A tale of mystery has been published by various news outlets around the world in recent weeks about an old black-and-white 35mm film found and developed by Irish photographer William Fagan.
The film was left undeveloped for decades in a roll that came with an antique Leica camera Mr Fagan bought a few years ago.
The developed snaps are of an unknown couple on a motoring tour of Europe possibly in the 1950s. (main picture)
News outlets elsewhere have run at least some of the photos in an effort to help solve the mystery of the couple’s identity. It will be a good yarn if that ever happens.
But Brisbane turdbloid the Sunday Mail ran just a word story (pictured) when the whole point – which all other outlets seem to grasp – is to give people a taste of the photos to see if they recognise anyone in them.
You may think that maybe there was no space in the Sunday Mail for a couple of the mystery pics.
Why then was there sufficient space on other pages to run multiple pics of people like Prince William and his children or several snaps of TV host Karl Stefanovic learning to surf?
Our Media Glass House team members can only conclude that the Sunday Mail has short-changed both its readers and the story.
Now, to be absolutely clear we mean all Sunday Mail readers have been short-changed. We don’t suggest there are only two.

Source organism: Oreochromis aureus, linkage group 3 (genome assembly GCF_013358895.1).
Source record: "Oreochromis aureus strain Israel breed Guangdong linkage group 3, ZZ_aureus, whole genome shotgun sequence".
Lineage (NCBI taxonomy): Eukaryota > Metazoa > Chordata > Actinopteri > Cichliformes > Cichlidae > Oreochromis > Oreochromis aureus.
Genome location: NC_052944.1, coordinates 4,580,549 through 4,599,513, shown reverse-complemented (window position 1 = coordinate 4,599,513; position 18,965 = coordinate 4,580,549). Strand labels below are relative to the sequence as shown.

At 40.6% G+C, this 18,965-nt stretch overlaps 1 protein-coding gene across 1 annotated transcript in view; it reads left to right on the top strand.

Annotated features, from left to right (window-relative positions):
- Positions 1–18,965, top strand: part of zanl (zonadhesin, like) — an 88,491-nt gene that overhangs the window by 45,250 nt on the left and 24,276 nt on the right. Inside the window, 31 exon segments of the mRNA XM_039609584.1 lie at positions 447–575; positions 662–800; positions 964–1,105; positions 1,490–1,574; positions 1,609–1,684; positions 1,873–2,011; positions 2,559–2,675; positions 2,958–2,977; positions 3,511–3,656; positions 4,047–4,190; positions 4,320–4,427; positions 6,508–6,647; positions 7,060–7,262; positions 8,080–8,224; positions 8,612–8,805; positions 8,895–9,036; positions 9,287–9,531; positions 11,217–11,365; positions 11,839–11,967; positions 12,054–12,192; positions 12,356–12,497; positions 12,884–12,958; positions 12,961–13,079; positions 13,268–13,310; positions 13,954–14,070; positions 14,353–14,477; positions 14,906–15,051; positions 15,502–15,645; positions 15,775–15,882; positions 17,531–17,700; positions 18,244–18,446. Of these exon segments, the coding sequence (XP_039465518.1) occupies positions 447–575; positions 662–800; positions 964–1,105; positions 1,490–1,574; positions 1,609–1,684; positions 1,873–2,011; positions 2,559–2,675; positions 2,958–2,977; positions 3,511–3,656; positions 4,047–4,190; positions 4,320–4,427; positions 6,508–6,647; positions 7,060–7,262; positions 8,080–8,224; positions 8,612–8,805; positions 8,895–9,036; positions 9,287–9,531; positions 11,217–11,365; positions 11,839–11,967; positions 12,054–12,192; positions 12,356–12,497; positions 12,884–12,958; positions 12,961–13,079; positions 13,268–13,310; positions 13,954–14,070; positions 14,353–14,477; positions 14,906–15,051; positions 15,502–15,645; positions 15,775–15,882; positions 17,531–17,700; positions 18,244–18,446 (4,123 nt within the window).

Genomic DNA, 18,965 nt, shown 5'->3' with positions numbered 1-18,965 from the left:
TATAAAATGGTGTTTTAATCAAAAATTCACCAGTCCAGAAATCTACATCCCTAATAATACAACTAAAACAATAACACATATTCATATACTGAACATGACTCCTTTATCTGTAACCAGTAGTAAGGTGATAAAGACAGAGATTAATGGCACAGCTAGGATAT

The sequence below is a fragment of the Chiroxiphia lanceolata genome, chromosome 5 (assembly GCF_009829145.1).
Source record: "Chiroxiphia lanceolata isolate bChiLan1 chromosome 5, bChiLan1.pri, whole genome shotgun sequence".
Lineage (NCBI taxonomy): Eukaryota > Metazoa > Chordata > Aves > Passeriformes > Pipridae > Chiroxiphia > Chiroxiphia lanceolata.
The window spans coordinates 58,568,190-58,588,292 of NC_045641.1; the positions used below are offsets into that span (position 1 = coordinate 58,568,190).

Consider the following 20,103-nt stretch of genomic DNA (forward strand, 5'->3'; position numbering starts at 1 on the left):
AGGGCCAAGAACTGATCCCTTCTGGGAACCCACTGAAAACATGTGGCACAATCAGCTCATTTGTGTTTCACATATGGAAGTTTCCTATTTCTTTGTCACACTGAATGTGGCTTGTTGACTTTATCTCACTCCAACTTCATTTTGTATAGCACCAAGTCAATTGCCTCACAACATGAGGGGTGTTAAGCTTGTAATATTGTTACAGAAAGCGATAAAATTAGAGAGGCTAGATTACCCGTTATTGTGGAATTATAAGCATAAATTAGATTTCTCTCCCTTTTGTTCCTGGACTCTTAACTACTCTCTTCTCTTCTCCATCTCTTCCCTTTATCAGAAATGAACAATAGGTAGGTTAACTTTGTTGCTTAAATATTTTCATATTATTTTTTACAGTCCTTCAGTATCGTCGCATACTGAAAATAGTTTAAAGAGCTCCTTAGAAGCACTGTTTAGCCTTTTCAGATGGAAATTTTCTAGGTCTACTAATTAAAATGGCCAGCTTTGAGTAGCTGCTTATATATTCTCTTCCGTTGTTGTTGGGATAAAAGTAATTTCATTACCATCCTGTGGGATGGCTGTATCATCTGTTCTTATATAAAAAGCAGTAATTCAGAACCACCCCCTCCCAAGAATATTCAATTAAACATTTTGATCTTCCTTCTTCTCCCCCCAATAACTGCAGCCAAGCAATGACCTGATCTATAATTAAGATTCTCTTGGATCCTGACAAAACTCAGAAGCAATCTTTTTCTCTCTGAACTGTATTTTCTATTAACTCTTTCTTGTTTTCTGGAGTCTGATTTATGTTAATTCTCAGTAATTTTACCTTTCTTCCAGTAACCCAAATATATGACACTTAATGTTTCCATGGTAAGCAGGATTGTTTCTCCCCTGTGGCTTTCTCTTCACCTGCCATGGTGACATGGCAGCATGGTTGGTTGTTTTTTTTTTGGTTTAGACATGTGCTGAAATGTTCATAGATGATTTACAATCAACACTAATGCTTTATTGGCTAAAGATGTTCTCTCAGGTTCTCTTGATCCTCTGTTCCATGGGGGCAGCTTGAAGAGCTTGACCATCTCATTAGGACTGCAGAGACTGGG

Although if this type of editorial decision is repeated too often, who knows?
A crisped writing style
It gives The Glass House no pleasure at all to have to pull up a journo we admire, the Sun-Herald columnist Jacqueline Maley (below) for being rather sillied at the weekend.
And it’s over her use of the word, crisped, the past tense of crisp, the process by which you give food a crisp surface by placing it in an oven or under a grill.
Below is how Jacqueline used “crisped” in her column while recounting last summer’s terrible bush fires and how Scott Morrison was treated when he visited the fire zones.
Crisped communities, Jacqueline? Using crisped as an adjective, to boot.
We marvel at how any local residents so crisped could do anything, let alone refuse to shake the hand of the PM who, as we all know, had only days earlier been Hawaiian shirted and securely compounded, right, Jacqueline? Well and truly gated and communicated, in fact.
The Glass House has no problem at all with famous newspaper columnists using words creatively but on this occasion we believe Ms Maley has come up with a very poored example of that.